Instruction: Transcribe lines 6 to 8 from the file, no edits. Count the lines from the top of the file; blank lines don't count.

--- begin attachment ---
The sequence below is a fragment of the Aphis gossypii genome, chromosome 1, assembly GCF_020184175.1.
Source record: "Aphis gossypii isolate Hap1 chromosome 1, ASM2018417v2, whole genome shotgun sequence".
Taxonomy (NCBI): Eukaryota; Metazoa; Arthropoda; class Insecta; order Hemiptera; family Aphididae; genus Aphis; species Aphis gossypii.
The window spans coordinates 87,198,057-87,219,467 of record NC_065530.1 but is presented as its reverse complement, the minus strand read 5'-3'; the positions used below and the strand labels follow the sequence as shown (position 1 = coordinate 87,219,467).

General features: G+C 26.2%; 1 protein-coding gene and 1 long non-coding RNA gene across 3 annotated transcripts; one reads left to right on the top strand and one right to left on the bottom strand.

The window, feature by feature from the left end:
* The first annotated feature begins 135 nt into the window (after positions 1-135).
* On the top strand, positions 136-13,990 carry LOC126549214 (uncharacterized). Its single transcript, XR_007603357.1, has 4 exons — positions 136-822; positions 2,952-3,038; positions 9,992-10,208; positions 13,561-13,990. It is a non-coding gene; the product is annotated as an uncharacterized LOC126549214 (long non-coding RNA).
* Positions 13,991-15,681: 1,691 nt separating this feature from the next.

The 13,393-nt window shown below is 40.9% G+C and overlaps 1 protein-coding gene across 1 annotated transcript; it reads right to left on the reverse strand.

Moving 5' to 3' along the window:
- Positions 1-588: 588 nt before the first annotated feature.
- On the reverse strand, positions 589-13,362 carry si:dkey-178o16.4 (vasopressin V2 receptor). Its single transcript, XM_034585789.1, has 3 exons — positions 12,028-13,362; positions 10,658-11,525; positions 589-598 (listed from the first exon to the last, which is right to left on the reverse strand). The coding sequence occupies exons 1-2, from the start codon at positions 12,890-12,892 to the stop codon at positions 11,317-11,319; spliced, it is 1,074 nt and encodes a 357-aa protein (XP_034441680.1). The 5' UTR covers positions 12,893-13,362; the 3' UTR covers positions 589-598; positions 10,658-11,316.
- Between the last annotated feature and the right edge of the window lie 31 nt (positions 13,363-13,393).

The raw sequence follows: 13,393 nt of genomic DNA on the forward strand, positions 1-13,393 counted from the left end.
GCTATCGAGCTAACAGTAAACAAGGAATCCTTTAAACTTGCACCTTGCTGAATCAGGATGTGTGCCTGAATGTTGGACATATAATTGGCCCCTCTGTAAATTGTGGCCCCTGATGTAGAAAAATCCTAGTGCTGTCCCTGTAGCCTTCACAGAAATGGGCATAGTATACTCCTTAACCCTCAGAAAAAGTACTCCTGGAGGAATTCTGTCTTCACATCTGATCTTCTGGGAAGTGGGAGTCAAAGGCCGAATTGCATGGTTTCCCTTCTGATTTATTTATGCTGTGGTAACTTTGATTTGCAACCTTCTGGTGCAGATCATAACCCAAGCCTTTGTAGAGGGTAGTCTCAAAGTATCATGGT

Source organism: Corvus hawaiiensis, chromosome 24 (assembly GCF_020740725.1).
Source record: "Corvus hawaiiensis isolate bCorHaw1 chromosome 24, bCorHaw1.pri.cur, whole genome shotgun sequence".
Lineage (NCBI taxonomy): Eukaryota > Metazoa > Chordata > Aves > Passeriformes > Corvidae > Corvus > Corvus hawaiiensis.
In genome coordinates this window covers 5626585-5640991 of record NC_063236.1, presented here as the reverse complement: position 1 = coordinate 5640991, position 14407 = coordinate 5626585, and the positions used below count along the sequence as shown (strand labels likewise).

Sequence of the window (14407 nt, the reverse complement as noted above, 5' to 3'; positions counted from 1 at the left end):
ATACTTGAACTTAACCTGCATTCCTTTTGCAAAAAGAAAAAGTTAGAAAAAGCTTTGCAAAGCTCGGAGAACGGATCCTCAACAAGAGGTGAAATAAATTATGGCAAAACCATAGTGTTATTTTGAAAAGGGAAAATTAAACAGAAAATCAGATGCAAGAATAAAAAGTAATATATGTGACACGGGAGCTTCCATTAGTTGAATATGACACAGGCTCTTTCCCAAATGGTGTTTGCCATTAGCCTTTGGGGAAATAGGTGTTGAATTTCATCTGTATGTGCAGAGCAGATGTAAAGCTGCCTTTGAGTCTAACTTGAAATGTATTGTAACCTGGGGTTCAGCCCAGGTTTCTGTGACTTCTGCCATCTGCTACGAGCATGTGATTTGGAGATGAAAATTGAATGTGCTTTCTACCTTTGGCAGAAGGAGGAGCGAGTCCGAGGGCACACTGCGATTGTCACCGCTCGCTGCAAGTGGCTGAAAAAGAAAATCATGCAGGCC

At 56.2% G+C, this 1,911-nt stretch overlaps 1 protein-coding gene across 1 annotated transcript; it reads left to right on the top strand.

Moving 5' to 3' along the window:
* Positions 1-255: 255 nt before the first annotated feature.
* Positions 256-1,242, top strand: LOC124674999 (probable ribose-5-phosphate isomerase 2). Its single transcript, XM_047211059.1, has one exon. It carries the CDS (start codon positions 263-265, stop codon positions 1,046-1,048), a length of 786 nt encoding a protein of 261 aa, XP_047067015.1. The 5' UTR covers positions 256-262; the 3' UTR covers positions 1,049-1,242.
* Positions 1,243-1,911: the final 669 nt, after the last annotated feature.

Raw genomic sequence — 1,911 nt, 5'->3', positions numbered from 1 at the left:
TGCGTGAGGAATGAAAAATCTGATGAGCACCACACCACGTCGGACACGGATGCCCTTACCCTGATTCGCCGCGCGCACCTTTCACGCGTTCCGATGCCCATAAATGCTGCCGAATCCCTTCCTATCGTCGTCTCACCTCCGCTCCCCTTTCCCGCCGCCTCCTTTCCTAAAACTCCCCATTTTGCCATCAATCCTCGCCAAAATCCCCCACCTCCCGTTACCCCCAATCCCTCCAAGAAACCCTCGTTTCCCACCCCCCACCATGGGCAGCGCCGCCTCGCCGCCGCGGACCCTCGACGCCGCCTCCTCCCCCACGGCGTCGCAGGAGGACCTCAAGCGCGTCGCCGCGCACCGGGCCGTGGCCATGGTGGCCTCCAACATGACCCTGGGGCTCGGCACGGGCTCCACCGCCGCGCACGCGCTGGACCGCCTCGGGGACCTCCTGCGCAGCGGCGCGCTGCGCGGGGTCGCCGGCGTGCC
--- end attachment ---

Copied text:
The window, feature by feature from the left end:
* The first annotated feature begins 135 nt into the window (after positions 1-135).
* On the top strand, positions 136-13,990 carry LOC126549214 (uncharacterized). Its single transcript, XR_007603357.1, has 4 exons — positions 136-822; positions 2,952-3,038; positions 9,992-10,208; positions 13,561-13,990. It is a non-coding gene; the product is annotated as an uncharacterized LOC126549214 (long non-coding RNA).